Top 5 discoveries on my classic road trip in Nova Scotia
IN MY VIEW, THERE ARE few places better for a summer road trip than Nova Scotia, Canada. Winding roads, coastal scenery, rustic beauty, lively music, roadside shacks selling lobster rolls, and some of the friendliest people you will ever meet. I first went on a road trip to Nova Scotia when I was four years old, and it’s drawn me back ever since.
There’s genuine magic in the meeting of the perfect location and a summer road trip. After a day or two on the road, the rhythm of the trip begins to take hold. The forward movement becomes the focus, the organizing principle, to each new day. There’s no time for angst or doubt, the car must be packed, the attention directed at the new day’s destination. And with the start of each new day, an unaccountable swell of excitement about the unknown adventures that lie ahead.
And then there’s the rituals of loading the car, choosing music, refolding the map, buying water and snacks … this is the stuff of road trip iconography. Mundane tasks take on added significance. Looking for a road side café that hits the sweet spot of authentic yet sophisticated becomes ritualized. Watching the sun set from a new location gives you a feeling of accomplishment. It all makes you wonder if movement is in fact the natural condition of being human.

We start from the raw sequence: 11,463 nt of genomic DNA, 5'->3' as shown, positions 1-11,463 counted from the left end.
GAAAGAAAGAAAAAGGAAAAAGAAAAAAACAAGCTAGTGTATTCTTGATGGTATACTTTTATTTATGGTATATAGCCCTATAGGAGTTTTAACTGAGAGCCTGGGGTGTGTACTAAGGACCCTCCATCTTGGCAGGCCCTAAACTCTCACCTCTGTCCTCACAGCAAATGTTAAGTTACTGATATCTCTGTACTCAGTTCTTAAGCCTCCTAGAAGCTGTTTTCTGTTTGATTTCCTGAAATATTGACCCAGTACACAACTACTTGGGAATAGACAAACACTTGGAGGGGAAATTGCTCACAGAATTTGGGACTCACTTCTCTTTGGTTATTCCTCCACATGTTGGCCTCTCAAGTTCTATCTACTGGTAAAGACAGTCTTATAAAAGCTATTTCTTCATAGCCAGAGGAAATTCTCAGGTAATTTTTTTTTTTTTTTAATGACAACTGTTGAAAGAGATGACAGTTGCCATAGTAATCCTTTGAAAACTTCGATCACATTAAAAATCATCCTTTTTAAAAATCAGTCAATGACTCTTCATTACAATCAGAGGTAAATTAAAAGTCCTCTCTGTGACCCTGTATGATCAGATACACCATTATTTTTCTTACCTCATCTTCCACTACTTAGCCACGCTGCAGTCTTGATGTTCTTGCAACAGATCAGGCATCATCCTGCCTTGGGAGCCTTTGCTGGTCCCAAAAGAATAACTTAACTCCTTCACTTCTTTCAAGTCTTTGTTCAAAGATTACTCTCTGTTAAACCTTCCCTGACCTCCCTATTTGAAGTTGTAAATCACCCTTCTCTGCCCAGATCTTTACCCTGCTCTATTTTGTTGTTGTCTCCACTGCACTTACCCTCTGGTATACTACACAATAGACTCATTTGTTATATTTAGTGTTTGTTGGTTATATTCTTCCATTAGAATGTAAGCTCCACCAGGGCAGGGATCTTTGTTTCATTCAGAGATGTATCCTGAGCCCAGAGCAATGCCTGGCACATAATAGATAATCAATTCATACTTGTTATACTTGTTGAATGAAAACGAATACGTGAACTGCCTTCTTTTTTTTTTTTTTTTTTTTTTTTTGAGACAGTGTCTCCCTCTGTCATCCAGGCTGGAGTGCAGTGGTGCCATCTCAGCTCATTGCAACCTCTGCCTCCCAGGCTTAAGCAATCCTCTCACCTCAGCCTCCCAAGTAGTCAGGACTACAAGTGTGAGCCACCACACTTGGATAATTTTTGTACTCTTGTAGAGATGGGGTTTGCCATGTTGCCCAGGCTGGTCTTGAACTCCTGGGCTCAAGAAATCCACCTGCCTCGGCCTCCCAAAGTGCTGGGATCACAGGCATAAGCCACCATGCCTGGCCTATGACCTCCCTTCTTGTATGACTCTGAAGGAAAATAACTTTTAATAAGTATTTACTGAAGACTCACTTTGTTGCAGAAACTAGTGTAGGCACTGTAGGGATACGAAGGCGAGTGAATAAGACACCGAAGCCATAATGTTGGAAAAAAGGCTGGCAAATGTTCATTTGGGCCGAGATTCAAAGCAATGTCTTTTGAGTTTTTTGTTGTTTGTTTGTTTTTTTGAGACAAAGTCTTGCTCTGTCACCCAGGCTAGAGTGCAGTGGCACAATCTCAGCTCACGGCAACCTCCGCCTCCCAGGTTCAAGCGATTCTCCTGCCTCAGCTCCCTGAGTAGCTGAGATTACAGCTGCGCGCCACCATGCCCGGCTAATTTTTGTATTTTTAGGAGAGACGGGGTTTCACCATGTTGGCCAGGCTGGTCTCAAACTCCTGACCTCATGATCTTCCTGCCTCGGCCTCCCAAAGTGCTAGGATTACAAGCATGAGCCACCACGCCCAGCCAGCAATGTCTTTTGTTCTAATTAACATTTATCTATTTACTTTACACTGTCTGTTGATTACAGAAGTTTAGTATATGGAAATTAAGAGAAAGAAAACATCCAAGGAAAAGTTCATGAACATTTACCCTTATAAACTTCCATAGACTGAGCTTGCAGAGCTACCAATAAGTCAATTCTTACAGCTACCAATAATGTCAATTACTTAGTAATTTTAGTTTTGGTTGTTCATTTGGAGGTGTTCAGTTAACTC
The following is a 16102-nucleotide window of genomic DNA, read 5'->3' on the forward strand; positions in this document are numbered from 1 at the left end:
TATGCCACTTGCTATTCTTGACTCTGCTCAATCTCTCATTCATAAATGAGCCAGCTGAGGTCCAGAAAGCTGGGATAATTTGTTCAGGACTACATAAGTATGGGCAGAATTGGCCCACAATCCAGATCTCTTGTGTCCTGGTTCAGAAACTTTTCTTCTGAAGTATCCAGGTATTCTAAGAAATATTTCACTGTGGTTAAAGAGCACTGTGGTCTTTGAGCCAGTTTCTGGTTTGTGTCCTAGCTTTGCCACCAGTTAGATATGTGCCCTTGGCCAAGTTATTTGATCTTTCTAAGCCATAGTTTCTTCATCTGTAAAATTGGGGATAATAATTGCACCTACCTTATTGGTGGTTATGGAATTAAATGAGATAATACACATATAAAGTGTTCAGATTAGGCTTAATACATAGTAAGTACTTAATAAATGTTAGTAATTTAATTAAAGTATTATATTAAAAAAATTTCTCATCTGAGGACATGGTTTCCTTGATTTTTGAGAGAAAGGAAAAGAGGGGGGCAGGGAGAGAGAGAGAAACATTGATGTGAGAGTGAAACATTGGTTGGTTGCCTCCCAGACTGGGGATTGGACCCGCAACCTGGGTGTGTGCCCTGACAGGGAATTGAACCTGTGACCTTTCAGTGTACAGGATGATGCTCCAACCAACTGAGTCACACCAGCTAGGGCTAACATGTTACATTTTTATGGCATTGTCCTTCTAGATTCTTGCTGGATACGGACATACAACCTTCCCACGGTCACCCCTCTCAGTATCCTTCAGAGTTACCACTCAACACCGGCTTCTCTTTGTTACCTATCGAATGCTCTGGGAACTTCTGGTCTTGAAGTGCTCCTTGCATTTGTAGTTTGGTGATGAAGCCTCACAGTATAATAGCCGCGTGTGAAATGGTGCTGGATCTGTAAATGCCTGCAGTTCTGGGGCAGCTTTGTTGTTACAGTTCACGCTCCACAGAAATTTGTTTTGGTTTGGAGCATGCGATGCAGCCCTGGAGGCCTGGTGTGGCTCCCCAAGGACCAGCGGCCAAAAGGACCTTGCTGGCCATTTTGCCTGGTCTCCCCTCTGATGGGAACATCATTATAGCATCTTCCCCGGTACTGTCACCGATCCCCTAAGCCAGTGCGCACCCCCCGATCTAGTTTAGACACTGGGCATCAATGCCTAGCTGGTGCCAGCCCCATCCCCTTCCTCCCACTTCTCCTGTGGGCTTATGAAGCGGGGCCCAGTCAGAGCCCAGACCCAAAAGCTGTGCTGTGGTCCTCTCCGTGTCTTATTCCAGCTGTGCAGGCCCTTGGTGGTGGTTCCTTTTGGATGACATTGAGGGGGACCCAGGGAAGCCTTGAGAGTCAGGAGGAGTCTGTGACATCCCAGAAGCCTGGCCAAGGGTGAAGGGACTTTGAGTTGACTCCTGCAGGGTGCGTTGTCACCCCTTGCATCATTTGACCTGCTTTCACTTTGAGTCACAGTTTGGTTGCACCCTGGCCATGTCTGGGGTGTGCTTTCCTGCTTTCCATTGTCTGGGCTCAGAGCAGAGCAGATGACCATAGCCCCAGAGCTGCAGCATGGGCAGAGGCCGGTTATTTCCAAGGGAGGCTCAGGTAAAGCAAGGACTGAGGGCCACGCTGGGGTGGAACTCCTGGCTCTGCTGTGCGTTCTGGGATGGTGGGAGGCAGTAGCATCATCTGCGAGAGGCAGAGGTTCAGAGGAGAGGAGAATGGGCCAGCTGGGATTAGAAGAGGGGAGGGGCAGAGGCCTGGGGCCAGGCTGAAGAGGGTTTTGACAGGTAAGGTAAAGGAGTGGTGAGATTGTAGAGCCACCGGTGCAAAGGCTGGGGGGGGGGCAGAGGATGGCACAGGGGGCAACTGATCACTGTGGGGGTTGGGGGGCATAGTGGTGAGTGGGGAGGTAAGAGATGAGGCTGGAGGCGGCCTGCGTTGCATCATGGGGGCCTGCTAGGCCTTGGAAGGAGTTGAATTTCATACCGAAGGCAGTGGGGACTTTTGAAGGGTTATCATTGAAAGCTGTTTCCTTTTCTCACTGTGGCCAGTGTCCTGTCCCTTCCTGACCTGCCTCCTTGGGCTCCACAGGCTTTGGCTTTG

TO FIND OUT MORE ABOUT VISITING NOVA SCOTIA
I started my summer road trip this year in Nova Scotia’s capital, Halifax. You can read about my journey to Halifax from Toronto, and my stay in the historic, port city in Journey to the Ocean. From Halifax, there are essentially three routes you can take. South to the very popular South Shore, inland and north along the Trans Canada Highway 104, and north along the lesser known Eastern Shore. I opted for the Eastern Shore. And I’m so glad I did.
My 5 top Nova Scotia discoveries
1. Stepping back in time
The Eastern Shore starts directly north of Halifax and follows the Atlantic coastline all the way up to the Canso Causeway over to Cape Breton Island. A less popular tourist destination than other parts of Nova Scotia, it invites an unhurried pace. In fact, driving the Eastern Shore, I felt like I had stepped back into a golden age of tourism, when there was more time, space, and peace. It’s a great drive, a winding coastal road dotted with picturesque picnic stops, whimsical ice cream stands, and maritime themed folk art. The stretch from Halifax to Sheet Harbour has the most tourist amenities.
I drove most of the Eastern Shore in a day and I regret it. This part of Nova Scotia is delightfully undiscovered. It’s the kind of charming vacation find we all dream about. I am already dreaming of returning. The highlight for me was a picnic lunch on Taylor Head Provincial Park Beach. A sweeping stretch of ocean beach, almost completely deserted, gorgeous on a hot sunny day with refreshingly chilly water. Bliss.
2. Finding the lost shores